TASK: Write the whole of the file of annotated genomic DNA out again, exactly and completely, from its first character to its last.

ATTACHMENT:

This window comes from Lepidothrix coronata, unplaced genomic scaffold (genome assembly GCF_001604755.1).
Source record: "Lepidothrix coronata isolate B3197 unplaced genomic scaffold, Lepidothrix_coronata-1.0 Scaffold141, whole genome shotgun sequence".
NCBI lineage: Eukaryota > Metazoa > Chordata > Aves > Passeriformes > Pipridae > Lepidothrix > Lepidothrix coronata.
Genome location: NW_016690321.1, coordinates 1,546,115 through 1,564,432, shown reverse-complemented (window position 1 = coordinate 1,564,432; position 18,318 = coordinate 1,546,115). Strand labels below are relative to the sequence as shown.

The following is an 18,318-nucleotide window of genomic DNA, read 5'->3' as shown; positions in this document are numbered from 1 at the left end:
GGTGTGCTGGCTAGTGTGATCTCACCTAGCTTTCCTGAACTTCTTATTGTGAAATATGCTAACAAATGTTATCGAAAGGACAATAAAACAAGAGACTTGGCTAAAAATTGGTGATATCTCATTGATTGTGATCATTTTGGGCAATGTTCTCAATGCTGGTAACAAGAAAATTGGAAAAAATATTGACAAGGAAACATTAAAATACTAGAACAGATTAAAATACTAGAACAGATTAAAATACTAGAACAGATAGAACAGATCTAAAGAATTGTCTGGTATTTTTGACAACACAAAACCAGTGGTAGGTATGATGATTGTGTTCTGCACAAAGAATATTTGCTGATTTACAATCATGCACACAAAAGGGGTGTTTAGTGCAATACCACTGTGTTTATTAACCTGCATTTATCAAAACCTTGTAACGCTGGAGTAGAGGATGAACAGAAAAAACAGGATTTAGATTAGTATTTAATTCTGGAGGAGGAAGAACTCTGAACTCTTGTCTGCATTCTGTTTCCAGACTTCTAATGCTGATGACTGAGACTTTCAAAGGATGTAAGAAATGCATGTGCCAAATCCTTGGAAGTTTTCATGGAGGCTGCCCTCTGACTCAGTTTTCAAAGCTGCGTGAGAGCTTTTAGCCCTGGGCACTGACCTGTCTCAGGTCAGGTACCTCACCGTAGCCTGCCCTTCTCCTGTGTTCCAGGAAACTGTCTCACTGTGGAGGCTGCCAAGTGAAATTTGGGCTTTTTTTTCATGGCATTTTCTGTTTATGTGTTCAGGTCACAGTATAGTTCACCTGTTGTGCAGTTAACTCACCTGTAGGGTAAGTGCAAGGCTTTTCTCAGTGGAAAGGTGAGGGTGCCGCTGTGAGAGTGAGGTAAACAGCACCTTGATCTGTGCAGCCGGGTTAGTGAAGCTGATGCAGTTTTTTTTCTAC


This window comes from Lepidothrix coronata, unplaced genomic scaffold (genome assembly GCF_001604755.1).
Source record: "Lepidothrix coronata isolate B3197 unplaced genomic scaffold, Lepidothrix_coronata-1.0 Scaffold141, whole genome shotgun sequence".
NCBI lineage: Eukaryota > Metazoa > Chordata > Aves > Passeriformes > Pipridae > Lepidothrix > Lepidothrix coronata.
Genome location: NW_016690321.1, coordinates 1,546,115 through 1,564,432, shown reverse-complemented (window position 1 = coordinate 1,564,432; position 18,318 = coordinate 1,546,115). Strand labels below are relative to the sequence as shown.

The following is an 18,318-nucleotide window of genomic DNA, read 5'->3' as shown; positions in this document are numbered from 1 at the left end:
GGTGTGCTGGCTAGTGTGATCTCACCTAGCTTTCCTGAACTTCTTATTGTGAAATATGCTAACAAATGTTATCGAAAGGACAATAAAACAAGAGACTTGGCTAAAAATTGGTGATATCTCATTGATTGTGATCATTTTGGGCAATGTTCTCAATGCTGGTAACAAGAAAATTGGAAAAAATATTGACAAGGAAACATTAAAATACTAGAACAGATTAAAATACTAGAACAGATTAAAATACTAGAACAGATAGAACAGATCTAAAGAATTGTCTGGTATTTTTGACAACACAAAACCAGTGGTAGGTATGATGATTGTGTTCTGCACAAAGAATATTTGCTGATTTACAATCATGCACACAAAAGGGGTGTTTAGTGCAATACCACTGTGTTTATTAACCTGCATTTATCAAAACCTTGTAACGCTGGAGTAGAGGATGAACAGAAAAAACAGGATTTAGATTAGTATTTAATTCTGGAGGAGGAAGAACTCTGAACTCTTGTCTGCATTCTGTTTCCAGACTTCTAATGCTGATGACTGAGACTTTCAAAGGATGTAAGAAATGCATGTGCCAAATCCTTGGAAGTTTTCATGGAGGCTGCCCTCTGACTCAGTTTTCAAAGCTGCGTGAGAGCTTTTAGCCCTGGGCACTGACCTGTCTCAGGTCAGGTACCTCACCGTAGCCTGCCCTTCTCCTGTGTTCCAGGAAACTGTCTCACTGTGGAGGCTGCCAAGTGAAATTTGGGCTTTTTTTTCATGGCATTTTCTGTTTATGTGTTCAGGTCACAGTATAGTTCACCTGTTGTGCAGTTAACTCACCTGTAGGGTAAGTGCAAGGCTTTTCTCAGTGGAAAGGTGAGGGTGCCGCTGTGAGAGTGAGGTAAACAGCACCTTGATCTGTGCAGCCGGGTTAGTGAAGCTGATGCAGTTTTTTTTCTAC